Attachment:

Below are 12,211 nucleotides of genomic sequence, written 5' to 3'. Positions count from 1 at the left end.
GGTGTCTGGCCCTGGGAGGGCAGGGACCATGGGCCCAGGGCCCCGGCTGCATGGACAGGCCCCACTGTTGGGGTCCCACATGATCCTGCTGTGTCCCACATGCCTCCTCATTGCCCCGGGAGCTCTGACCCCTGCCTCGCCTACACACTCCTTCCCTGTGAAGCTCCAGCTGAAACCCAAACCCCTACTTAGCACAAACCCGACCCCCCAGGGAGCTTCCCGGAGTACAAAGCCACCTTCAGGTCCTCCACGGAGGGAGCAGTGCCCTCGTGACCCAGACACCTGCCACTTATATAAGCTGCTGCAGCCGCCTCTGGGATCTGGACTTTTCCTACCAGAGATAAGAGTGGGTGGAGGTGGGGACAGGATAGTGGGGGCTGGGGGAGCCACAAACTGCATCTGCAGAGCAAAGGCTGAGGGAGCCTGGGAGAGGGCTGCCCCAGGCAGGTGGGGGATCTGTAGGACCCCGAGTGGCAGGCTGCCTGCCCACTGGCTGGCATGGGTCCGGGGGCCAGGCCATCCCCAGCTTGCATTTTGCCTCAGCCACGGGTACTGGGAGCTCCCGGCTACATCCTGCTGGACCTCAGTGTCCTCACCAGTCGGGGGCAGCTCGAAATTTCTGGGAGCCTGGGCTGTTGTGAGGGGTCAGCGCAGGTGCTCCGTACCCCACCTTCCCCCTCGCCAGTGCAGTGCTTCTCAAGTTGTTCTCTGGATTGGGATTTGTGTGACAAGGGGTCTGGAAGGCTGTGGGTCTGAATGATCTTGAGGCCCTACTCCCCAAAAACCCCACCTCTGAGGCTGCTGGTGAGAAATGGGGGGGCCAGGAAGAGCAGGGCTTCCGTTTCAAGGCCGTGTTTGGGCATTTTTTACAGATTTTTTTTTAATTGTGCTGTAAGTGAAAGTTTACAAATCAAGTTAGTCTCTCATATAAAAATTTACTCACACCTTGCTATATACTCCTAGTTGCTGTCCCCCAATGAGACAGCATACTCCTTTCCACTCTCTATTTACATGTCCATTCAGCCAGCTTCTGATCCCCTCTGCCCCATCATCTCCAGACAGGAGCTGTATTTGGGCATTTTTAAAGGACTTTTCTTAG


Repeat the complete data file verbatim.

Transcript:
Below are 12,211 nucleotides of genomic sequence, written 5' to 3'. Positions count from 1 at the left end.
GGTGTCTGGCCCTGGGAGGGCAGGGACCATGGGCCCAGGGCCCCGGCTGCATGGACAGGCCCCACTGTTGGGGTCCCACATGATCCTGCTGTGTCCCACATGCCTCCTCATTGCCCCGGGAGCTCTGACCCCTGCCTCGCCTACACACTCCTTCCCTGTGAAGCTCCAGCTGAAACCCAAACCCCTACTTAGCACAAACCCGACCCCCCAGGGAGCTTCCCGGAGTACAAAGCCACCTTCAGGTCCTCCACGGAGGGAGCAGTGCCCTCGTGACCCAGACACCTGCCACTTATATAAGCTGCTGCAGCCGCCTCTGGGATCTGGACTTTTCCTACCAGAGATAAGAGTGGGTGGAGGTGGGGACAGGATAGTGGGGGCTGGGGGAGCCACAAACTGCATCTGCAGAGCAAAGGCTGAGGGAGCCTGGGAGAGGGCTGCCCCAGGCAGGTGGGGGATCTGTAGGACCCCGAGTGGCAGGCTGCCTGCCCACTGGCTGGCATGGGTCCGGGGGCCAGGCCATCCCCAGCTTGCATTTTGCCTCAGCCACGGGTACTGGGAGCTCCCGGCTACATCCTGCTGGACCTCAGTGTCCTCACCAGTCGGGGGCAGCTCGAAATTTCTGGGAGCCTGGGCTGTTGTGAGGGGTCAGCGCAGGTGCTCCGTACCCCACCTTCCCCCTCGCCAGTGCAGTGCTTCTCAAGTTGTTCTCTGGATTGGGATTTGTGTGACAAGGGGTCTGGAAGGCTGTGGGTCTGAATGATCTTGAGGCCCTACTCCCCAAAAACCCCACCTCTGAGGCTGCTGGTGAGAAATGGGGGGGCCAGGAAGAGCAGGGCTTCCGTTTCAAGGCCGTGTTTGGGCATTTTTTACAGATTTTTTTTTAATTGTGCTGTAAGTGAAAGTTTACAAATCAAGTTAGTCTCTCATATAAAAATTTACTCACACCTTGCTATATACTCCTAGTTGCTGTCCCCCAATGAGACAGCATACTCCTTTCCACTCTCTATTTACATGTCCATTCAGCCAGCTTCTGATCCCCTCTGCCCCATCATCTCCAGACAGGAGCTGTATTTGGGCATTTTTAAAGGACTTTTCTTAG